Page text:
Wilmington, California is a neighborhood of Los Angeles, with industry as its primary economic activity. It lies adjacent to the Port of Los Angeles, San Pedro, and Harbor City. Wilmington is the site of Banning House and Drum Barracks, or Camp Drum, the only major American Civil War landmark in California.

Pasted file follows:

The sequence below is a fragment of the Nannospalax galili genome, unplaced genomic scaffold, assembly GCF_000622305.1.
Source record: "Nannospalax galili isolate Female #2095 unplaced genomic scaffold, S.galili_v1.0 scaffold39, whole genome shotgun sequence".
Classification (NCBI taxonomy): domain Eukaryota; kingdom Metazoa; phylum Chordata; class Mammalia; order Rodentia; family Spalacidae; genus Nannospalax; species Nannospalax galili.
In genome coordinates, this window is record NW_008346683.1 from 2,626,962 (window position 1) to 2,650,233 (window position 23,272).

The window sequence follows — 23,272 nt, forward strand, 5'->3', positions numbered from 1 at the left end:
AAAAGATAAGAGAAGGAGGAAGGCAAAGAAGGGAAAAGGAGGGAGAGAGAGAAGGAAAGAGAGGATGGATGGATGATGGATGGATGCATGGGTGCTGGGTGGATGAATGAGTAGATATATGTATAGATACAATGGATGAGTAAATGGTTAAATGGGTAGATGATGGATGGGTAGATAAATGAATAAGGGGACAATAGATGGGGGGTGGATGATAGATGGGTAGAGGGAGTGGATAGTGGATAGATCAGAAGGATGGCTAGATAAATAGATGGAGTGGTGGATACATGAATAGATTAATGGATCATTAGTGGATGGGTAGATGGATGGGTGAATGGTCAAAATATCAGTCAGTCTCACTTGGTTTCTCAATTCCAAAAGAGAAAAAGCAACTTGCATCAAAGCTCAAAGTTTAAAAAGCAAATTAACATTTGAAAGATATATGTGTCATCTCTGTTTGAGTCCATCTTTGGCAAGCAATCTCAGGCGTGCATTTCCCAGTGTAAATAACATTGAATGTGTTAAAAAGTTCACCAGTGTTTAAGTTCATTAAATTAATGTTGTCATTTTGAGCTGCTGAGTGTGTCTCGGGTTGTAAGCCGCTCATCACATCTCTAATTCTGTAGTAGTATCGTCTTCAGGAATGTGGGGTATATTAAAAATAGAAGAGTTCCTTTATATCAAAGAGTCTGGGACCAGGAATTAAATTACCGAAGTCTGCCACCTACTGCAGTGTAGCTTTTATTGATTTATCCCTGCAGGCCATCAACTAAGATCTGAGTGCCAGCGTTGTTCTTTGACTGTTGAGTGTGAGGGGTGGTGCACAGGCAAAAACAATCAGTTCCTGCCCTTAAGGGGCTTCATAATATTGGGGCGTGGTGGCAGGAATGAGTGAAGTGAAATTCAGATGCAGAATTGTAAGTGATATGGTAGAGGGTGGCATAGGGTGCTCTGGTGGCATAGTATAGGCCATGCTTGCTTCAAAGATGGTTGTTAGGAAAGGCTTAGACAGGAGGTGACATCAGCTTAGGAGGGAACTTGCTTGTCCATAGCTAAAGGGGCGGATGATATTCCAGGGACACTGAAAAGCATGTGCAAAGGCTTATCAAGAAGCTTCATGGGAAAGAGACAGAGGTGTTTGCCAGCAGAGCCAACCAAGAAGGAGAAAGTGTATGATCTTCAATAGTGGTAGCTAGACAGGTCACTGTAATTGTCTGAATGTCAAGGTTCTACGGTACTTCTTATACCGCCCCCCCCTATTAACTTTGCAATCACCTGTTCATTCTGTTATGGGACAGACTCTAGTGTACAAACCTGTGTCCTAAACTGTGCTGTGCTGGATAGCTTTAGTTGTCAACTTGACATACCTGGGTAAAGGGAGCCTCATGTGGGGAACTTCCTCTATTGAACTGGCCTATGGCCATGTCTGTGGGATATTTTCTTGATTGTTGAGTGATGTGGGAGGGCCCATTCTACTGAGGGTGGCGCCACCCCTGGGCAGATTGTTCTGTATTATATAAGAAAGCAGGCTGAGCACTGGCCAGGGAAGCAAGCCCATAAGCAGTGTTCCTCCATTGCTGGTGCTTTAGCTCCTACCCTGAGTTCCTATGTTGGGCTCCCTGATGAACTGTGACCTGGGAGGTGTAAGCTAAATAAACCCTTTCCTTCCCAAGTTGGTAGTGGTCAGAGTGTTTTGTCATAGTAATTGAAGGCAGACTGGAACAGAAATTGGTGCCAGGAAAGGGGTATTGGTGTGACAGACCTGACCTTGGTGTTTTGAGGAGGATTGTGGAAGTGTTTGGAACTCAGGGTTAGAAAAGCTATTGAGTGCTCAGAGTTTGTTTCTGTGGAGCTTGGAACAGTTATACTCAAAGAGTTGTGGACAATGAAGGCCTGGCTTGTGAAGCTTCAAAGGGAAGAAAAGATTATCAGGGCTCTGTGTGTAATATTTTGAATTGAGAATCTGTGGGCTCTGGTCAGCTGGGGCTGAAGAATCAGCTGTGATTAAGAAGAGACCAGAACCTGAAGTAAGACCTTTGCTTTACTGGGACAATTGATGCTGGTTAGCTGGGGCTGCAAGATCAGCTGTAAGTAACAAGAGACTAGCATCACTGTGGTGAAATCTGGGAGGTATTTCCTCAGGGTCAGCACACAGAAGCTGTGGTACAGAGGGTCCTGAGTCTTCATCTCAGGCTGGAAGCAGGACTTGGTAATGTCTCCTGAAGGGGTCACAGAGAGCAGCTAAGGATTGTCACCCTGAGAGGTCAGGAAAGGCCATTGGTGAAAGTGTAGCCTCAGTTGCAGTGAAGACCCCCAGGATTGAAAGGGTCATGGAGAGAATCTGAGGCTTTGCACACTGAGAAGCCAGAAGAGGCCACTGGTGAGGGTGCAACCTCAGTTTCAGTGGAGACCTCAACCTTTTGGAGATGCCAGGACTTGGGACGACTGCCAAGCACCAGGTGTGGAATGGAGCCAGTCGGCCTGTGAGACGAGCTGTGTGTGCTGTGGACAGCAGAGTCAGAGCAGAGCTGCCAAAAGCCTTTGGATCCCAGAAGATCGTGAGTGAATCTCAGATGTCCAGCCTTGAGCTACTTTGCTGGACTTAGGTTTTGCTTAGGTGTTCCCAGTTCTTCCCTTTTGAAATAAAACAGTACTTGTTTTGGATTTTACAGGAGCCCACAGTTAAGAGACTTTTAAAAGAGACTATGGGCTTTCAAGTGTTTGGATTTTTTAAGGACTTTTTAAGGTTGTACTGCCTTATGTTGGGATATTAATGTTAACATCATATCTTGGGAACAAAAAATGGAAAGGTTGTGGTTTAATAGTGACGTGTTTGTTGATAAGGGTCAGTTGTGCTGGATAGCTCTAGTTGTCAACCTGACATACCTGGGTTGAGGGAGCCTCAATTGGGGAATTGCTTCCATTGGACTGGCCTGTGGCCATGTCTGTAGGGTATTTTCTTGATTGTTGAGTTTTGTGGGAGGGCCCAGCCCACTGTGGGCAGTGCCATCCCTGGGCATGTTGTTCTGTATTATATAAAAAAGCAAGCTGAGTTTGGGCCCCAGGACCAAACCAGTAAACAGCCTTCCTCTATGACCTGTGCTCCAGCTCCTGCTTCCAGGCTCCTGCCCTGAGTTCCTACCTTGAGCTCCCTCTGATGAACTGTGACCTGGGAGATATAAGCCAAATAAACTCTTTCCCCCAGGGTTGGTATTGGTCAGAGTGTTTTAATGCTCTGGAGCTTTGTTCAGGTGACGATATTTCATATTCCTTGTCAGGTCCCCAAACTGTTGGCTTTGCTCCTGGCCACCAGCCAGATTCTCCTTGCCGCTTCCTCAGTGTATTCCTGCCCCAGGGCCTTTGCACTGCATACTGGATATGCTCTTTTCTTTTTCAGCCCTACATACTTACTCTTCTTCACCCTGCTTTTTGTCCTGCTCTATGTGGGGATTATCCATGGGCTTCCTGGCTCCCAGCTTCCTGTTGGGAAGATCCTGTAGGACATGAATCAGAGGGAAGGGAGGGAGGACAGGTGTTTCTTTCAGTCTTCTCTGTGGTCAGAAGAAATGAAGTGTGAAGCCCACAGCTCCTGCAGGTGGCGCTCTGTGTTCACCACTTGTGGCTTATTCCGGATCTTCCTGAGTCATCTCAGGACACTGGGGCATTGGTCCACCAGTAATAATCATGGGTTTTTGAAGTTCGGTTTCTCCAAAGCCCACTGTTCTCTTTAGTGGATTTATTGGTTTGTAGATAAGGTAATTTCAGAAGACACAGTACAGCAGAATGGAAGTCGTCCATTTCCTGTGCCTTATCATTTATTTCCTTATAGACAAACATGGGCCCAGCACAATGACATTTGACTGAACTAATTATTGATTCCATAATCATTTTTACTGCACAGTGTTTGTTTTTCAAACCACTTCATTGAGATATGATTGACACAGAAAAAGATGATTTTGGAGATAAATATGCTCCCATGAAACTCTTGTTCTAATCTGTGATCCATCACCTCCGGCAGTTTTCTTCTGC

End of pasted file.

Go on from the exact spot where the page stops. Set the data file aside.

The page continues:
The Port of Los Angeles neighborhood of Wilmington was included in the 1784 Spanish land grant of Rancho San Pedro and was known as New San Pedro from 1858 to 1863, when it became the city of Wilmington. It was named by “Father of the Harbor” Phineas Banning after his Delaware birthplace. The City of Los Angeles annexed Wilmington in 1909, and today it and neighboring San Pedro form the waterfront of one of the world’s largest import/export centers. Wilson College, precursor to the University of Southern California, opened here in 1874 as the first coeducational college west of the Mississippi. Entrepreneur and sportsman William Wrigley built innovative housing in Wilmington that was dubbed the “Court of Nations.” From the Union Army’s Drum Barracks headquarters of the Southwest in the Civil War to the port’s myriad maritime activities during World War II, Wilmington has long-standing ties to the U.S. military.